Getting the right GPS means finding a receiver that not only has the pinpoint accuracy you need but also is at a price that won't break the bank. Having a good GNSS receiver is important in getting accurate measurements and saving time with jobs. With a multitude of brands and models to choose from, it can be difficult to find the GNSS receiver that best fits your needs.
Here at SiteSurv that is a reality, the GPS' with the mix of quality combined with a great price is unrivaled. Featuring top brands such as Stonex, Geomax, and Sokkia; there are plenty of options for you to choose from to fit whatever requirements you are searching for. Our top priority here at SiteSurv goes beyond the great price points we have to offer, but the accuracy our units can obtain. GPS / GNSS Receivers have two main accuracy's. Those are cm accuracy and mm accuracy. Here at SiteSurv we strive to give you mm accuracy so you can have the best measurements out in the field of surveying.
How GPS GNSS Receivers Work
Every GPS GNSS Receivers get signals transmitted from the satellites. Each have a number of components including carrier frequencies, digital codes and a navigation message. The carriers and the codes are then used to determine the distance from the receiver to the the GNSS satellites that transmit these signals. The navigation message contains the location of the satellites as a function of time along with other information.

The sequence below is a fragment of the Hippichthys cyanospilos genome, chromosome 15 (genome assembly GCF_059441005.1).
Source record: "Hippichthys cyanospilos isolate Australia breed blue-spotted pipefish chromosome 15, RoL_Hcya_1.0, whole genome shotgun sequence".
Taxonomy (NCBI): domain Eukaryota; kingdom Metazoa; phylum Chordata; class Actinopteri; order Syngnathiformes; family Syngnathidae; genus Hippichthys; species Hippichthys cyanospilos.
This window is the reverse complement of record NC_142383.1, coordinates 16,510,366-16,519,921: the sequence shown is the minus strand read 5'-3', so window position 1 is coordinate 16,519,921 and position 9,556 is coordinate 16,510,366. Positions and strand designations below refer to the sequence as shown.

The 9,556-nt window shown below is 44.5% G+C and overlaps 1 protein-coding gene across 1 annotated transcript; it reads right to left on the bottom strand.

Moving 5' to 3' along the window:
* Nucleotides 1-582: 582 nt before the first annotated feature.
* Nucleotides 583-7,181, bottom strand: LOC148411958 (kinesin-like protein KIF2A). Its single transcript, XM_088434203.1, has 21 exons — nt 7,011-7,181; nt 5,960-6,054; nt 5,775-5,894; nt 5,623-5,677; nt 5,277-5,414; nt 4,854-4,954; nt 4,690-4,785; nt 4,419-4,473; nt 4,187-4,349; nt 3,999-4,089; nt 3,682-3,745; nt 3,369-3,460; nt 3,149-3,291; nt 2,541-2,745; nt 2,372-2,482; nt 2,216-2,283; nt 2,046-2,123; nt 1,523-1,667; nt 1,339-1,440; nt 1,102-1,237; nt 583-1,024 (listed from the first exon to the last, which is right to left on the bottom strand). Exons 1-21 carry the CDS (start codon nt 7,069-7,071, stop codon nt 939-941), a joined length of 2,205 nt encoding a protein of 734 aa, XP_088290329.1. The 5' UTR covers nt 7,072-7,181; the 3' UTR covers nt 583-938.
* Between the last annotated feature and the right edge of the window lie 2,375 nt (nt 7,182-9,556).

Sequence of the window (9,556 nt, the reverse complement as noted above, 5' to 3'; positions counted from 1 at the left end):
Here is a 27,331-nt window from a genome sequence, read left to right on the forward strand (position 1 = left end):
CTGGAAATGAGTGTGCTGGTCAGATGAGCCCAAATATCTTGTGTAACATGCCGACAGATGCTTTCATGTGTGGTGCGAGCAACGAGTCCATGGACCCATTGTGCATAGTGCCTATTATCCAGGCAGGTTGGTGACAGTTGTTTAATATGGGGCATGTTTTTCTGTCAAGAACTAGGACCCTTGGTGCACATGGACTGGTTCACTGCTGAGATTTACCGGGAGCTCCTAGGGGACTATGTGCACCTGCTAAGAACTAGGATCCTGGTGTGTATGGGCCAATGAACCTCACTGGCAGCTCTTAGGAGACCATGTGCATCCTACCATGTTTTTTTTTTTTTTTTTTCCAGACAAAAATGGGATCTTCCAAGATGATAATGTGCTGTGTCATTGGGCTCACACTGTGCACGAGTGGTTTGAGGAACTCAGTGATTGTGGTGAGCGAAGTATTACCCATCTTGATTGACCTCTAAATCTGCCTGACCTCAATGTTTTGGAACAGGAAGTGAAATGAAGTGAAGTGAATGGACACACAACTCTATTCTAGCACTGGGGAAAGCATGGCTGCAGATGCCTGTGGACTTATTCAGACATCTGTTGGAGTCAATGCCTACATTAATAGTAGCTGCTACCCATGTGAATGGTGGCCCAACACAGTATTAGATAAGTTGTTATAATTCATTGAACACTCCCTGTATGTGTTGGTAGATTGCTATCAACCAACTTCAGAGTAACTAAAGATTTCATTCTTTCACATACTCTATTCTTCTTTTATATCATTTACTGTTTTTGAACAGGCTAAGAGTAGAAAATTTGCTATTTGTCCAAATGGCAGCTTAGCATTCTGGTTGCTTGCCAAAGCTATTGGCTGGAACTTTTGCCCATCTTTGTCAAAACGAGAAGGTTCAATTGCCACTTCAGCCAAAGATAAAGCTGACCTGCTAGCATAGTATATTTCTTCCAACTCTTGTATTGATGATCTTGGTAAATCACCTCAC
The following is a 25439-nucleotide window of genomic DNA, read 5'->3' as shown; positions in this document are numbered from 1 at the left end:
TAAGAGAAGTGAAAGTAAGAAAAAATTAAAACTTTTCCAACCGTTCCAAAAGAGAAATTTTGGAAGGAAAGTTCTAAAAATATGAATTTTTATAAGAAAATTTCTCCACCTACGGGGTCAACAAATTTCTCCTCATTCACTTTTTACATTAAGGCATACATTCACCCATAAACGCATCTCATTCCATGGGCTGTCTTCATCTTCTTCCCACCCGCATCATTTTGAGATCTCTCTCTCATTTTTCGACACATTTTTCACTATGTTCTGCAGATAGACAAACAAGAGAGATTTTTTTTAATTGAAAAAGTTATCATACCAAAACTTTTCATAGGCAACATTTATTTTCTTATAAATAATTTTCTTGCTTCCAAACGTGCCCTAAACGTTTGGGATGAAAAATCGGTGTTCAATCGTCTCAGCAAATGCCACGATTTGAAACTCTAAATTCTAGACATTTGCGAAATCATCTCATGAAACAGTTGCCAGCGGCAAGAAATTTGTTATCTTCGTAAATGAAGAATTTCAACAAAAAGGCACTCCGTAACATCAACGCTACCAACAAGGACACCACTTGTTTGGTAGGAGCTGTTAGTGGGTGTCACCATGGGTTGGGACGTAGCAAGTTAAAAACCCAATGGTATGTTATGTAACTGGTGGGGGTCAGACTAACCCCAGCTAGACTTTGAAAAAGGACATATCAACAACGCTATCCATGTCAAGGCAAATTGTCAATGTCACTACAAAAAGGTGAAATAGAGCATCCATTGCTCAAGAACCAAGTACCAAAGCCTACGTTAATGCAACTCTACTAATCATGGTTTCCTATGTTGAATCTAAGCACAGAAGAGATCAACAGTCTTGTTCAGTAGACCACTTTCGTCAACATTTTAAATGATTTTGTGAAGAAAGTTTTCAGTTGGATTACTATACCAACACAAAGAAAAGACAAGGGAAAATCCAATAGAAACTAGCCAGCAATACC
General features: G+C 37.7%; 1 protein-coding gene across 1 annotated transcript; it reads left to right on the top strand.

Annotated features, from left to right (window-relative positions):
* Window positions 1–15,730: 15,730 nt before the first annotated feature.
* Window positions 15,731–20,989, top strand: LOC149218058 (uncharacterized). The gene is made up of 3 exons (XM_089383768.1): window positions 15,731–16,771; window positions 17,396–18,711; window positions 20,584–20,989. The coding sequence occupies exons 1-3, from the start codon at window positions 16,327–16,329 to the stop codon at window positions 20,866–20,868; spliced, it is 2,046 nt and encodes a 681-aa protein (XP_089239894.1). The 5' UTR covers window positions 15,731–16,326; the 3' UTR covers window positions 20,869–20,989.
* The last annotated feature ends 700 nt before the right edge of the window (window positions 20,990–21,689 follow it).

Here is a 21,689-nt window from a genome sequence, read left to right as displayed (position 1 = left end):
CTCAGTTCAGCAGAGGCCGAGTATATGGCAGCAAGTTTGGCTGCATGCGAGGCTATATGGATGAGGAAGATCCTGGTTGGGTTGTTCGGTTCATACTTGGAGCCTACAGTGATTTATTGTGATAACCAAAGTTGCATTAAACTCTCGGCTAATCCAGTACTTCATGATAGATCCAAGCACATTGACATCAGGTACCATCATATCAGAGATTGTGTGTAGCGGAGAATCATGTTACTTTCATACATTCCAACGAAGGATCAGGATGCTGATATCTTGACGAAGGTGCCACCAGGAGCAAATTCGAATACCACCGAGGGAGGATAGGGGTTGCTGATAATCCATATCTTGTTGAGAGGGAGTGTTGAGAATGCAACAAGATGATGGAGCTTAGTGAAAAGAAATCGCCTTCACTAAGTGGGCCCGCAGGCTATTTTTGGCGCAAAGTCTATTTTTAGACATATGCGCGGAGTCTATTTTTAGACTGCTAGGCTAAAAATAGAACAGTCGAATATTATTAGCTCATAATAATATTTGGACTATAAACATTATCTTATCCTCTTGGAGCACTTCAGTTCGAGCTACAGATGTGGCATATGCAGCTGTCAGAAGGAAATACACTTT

Why Are GPS GNSS Receivers So Precise?
GPS GNSS Receivers determine their position using four major factors which are longitude, latitude, height and clock error, and any navigation solution provided is computed based on the distance from the satellites.
GNSS receivers need at least four satellites to obtain a position. The use of more satellites improves the position solution, but not every receiver will have the ability to make use of these extra satellites. Along with the satellites, receivers also vary in terms of which constellations they track. The main reason for different GNSS constellations is availability and redundancy. If one system fails, another GNSS constellation can help take over making these such precise and powerful machines.
Besides position, GNSS Receivers can also provide users with very accurate time by synchronizing their local clock with the highly accurate atomic clocks on board the satellites it gets the signals transmitted from. This precise time allows for the smallest amounts of errors while on the job.